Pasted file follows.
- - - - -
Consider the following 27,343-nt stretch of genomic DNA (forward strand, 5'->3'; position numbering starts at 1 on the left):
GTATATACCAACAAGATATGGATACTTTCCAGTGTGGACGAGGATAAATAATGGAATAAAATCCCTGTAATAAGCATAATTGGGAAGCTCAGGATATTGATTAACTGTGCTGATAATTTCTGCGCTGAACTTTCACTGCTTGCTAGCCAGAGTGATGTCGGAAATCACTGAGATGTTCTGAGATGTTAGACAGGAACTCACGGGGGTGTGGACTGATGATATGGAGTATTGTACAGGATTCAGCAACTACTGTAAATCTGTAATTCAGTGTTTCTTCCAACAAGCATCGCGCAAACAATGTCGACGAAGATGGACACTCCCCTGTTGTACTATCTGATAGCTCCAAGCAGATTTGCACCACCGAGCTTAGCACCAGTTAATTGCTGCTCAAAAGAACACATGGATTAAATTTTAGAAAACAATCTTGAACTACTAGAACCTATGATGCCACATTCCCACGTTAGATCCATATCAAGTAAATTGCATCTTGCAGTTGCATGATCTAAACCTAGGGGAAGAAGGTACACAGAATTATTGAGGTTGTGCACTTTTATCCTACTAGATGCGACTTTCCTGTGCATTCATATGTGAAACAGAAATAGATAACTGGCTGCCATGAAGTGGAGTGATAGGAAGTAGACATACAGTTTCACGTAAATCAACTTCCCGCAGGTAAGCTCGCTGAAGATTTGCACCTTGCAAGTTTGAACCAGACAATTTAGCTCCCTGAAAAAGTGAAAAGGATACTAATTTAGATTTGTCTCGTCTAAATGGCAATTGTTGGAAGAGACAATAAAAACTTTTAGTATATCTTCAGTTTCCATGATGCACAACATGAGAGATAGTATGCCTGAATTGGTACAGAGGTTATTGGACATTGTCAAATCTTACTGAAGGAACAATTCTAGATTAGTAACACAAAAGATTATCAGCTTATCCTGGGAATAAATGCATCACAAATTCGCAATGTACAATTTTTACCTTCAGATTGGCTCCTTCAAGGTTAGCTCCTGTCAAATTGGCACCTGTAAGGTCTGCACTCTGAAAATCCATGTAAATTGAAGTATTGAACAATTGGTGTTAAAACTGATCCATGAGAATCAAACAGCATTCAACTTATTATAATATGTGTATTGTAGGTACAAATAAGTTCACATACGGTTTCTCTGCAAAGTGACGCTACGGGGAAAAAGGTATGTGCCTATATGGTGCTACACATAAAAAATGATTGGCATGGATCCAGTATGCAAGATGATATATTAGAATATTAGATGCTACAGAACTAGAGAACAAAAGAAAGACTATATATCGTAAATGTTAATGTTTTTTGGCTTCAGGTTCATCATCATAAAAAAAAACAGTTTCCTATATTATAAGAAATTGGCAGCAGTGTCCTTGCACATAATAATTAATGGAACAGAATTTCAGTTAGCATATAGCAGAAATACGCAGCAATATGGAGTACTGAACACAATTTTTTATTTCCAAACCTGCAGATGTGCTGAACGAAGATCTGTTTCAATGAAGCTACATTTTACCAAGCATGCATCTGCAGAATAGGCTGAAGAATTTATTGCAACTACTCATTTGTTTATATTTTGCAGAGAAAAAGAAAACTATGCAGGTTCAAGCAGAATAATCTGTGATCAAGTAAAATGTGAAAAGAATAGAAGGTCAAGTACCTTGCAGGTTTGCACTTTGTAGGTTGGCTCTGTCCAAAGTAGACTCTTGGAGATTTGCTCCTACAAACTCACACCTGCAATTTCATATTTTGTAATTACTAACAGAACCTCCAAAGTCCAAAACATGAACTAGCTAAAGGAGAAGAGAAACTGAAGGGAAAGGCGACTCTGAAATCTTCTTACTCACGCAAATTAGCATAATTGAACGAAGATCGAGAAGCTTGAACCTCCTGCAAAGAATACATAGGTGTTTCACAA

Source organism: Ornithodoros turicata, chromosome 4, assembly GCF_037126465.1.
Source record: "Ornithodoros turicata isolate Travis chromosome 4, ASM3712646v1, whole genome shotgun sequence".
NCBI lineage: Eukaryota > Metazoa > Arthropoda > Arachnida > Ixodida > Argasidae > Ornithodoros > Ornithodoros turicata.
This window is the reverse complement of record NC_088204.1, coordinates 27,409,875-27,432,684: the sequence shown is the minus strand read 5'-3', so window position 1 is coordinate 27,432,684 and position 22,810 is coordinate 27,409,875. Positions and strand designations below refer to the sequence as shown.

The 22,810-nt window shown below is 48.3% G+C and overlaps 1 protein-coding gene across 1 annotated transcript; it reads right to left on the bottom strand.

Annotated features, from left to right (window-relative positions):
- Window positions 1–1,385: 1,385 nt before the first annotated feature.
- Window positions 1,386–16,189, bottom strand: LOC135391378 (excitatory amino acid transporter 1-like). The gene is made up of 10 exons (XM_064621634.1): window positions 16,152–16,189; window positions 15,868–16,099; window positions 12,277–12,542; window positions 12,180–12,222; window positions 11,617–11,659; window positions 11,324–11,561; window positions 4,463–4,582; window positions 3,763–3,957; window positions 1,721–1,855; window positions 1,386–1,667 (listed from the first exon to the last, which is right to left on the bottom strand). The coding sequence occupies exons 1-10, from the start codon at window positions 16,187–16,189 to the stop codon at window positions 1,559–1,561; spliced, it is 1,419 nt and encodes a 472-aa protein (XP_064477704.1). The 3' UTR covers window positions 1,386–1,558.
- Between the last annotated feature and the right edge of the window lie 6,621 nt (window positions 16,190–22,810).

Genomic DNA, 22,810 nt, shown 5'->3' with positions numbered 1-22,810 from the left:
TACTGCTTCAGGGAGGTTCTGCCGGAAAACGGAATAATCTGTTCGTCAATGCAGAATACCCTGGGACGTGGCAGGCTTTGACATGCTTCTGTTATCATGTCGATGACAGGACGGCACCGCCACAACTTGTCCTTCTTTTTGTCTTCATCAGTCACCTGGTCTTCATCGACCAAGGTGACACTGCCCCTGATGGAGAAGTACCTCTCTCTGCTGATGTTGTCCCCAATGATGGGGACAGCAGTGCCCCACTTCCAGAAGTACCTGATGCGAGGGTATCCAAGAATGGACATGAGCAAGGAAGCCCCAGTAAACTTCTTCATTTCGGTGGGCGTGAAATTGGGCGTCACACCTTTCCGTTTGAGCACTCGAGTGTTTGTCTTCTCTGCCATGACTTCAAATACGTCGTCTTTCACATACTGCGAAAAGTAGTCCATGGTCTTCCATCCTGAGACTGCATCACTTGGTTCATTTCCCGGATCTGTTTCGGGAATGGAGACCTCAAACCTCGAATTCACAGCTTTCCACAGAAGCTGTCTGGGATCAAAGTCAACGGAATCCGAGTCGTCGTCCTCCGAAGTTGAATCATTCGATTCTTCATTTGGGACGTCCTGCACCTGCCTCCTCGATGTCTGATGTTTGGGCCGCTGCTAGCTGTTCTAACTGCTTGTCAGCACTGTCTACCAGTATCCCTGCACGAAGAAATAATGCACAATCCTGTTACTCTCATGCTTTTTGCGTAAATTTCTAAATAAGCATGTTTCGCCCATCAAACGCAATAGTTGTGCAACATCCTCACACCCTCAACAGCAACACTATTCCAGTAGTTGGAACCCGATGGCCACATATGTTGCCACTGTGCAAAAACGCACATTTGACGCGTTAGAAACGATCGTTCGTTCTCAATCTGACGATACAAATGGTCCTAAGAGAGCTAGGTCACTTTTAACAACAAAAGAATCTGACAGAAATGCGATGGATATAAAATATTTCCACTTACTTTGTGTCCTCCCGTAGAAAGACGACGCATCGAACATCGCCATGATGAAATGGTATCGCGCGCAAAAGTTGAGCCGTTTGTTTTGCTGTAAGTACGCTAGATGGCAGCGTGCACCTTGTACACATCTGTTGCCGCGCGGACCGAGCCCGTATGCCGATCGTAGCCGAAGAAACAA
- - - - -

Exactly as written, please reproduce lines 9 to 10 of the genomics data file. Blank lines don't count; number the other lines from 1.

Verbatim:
- Window positions 1–1,385: 1,385 nt before the first annotated feature.
- Window positions 1,386–16,189, bottom strand: LOC135391378 (excitatory amino acid transporter 1-like). The gene is made up of 10 exons (XM_064621634.1): window positions 16,152–16,189; window positions 15,868–16,099; window positions 12,277–12,542; window positions 12,180–12,222; window positions 11,617–11,659; window positions 11,324–11,561; window positions 4,463–4,582; window positions 3,763–3,957; window positions 1,721–1,855; window positions 1,386–1,667 (listed from the first exon to the last, which is right to left on the bottom strand). The coding sequence occupies exons 1-10, from the start codon at window positions 16,187–16,189 to the stop codon at window positions 1,559–1,561; spliced, it is 1,419 nt and encodes a 472-aa protein (XP_064477704.1). The 3' UTR covers window positions 1,386–1,558.